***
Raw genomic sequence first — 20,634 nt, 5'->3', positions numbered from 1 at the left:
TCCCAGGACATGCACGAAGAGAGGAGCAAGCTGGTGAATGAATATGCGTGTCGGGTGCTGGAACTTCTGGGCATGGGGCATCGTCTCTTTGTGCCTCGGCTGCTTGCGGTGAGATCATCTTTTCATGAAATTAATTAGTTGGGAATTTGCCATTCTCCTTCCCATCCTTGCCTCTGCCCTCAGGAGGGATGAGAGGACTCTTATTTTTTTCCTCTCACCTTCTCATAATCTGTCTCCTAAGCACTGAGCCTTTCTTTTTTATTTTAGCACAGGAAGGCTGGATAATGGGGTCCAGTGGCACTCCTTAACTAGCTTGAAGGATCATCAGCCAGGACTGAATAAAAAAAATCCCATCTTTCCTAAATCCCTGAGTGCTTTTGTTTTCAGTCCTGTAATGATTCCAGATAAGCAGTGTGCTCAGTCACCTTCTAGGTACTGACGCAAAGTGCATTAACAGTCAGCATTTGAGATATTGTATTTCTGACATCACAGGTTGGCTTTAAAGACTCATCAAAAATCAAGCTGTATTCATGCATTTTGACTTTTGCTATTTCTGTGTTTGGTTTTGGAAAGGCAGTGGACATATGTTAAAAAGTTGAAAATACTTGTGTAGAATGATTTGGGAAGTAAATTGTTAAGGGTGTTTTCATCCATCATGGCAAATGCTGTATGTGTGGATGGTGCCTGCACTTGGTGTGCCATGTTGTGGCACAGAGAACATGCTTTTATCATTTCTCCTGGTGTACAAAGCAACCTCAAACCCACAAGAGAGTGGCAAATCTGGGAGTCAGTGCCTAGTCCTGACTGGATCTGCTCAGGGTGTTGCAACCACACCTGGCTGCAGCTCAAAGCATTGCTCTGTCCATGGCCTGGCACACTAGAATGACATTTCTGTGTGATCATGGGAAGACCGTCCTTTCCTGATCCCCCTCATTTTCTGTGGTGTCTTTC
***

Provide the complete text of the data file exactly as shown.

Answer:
Raw genomic sequence first — 20,634 nt, 5'->3', positions numbered from 1 at the left:
TCCCAGGACATGCACGAAGAGAGGAGCAAGCTGGTGAATGAATATGCGTGTCGGGTGCTGGAACTTCTGGGCATGGGGCATCGTCTCTTTGTGCCTCGGCTGCTTGCGGTGAGATCATCTTTTCATGAAATTAATTAGTTGGGAATTTGCCATTCTCCTTCCCATCCTTGCCTCTGCCCTCAGGAGGGATGAGAGGACTCTTATTTTTTTCCTCTCACCTTCTCATAATCTGTCTCCTAAGCACTGAGCCTTTCTTTTTTATTTTAGCACAGGAAGGCTGGATAATGGGGTCCAGTGGCACTCCTTAACTAGCTTGAAGGATCATCAGCCAGGACTGAATAAAAAAAATCCCATCTTTCCTAAATCCCTGAGTGCTTTTGTTTTCAGTCCTGTAATGATTCCAGATAAGCAGTGTGCTCAGTCACCTTCTAGGTACTGACGCAAAGTGCATTAACAGTCAGCATTTGAGATATTGTATTTCTGACATCACAGGTTGGCTTTAAAGACTCATCAAAAATCAAGCTGTATTCATGCATTTTGACTTTTGCTATTTCTGTGTTTGGTTTTGGAAAGGCAGTGGACATATGTTAAAAAGTTGAAAATACTTGTGTAGAATGATTTGGGAAGTAAATTGTTAAGGGTGTTTTCATCCATCATGGCAAATGCTGTATGTGTGGATGGTGCCTGCACTTGGTGTGCCATGTTGTGGCACAGAGAACATGCTTTTATCATTTCTCCTGGTGTACAAAGCAACCTCAAACCCACAAGAGAGTGGCAAATCTGGGAGTCAGTGCCTAGTCCTGACTGGATCTGCTCAGGGTGTTGCAACCACACCTGGCTGCAGCTCAAAGCATTGCTCTGTCCATGGCCTGGCACACTAGAATGACATTTCTGTGTGATCATGGGAAGACCGTCCTTTCCTGATCCCCCTCATTTTCTGTGGTGTCTTTC